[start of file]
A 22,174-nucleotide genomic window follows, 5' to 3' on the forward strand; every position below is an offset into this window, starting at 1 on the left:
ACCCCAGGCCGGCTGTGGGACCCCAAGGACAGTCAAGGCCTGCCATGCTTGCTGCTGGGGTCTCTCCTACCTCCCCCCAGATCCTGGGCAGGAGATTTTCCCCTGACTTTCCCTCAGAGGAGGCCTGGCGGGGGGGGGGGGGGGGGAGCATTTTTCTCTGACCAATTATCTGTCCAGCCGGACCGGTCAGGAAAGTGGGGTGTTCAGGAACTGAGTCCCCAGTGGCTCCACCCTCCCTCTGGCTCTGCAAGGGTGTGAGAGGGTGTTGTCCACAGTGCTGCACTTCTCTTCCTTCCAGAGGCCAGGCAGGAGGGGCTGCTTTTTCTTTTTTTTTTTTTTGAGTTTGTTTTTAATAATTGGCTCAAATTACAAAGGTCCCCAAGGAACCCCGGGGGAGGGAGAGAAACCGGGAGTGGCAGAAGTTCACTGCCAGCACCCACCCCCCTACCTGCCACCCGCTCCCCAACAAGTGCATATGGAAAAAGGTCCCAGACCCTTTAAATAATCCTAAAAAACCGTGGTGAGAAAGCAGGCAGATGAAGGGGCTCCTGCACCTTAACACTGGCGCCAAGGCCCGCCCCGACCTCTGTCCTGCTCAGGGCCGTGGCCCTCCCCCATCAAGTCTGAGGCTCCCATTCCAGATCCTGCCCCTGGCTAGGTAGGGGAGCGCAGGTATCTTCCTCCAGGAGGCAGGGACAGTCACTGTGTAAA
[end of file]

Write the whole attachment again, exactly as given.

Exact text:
A 22,174-nucleotide genomic window follows, 5' to 3' on the forward strand; every position below is an offset into this window, starting at 1 on the left:
ACCCCAGGCCGGCTGTGGGACCCCAAGGACAGTCAAGGCCTGCCATGCTTGCTGCTGGGGTCTCTCCTACCTCCCCCCAGATCCTGGGCAGGAGATTTTCCCCTGACTTTCCCTCAGAGGAGGCCTGGCGGGGGGGGGGGGGGGGGAGCATTTTTCTCTGACCAATTATCTGTCCAGCCGGACCGGTCAGGAAAGTGGGGTGTTCAGGAACTGAGTCCCCAGTGGCTCCACCCTCCCTCTGGCTCTGCAAGGGTGTGAGAGGGTGTTGTCCACAGTGCTGCACTTCTCTTCCTTCCAGAGGCCAGGCAGGAGGGGCTGCTTTTTCTTTTTTTTTTTTTTGAGTTTGTTTTTAATAATTGGCTCAAATTACAAAGGTCCCCAAGGAACCCCGGGGGAGGGAGAGAAACCGGGAGTGGCAGAAGTTCACTGCCAGCACCCACCCCCCTACCTGCCACCCGCTCCCCAACAAGTGCATATGGAAAAAGGTCCCAGACCCTTTAAATAATCCTAAAAAACCGTGGTGAGAAAGCAGGCAGATGAAGGGGCTCCTGCACCTTAACACTGGCGCCAAGGCCCGCCCCGACCTCTGTCCTGCTCAGGGCCGTGGCCCTCCCCCATCAAGTCTGAGGCTCCCATTCCAGATCCTGCCCCTGGCTAGGTAGGGGAGCGCAGGTATCTTCCTCCAGGAGGCAGGGACAGTCACTGTGTAAA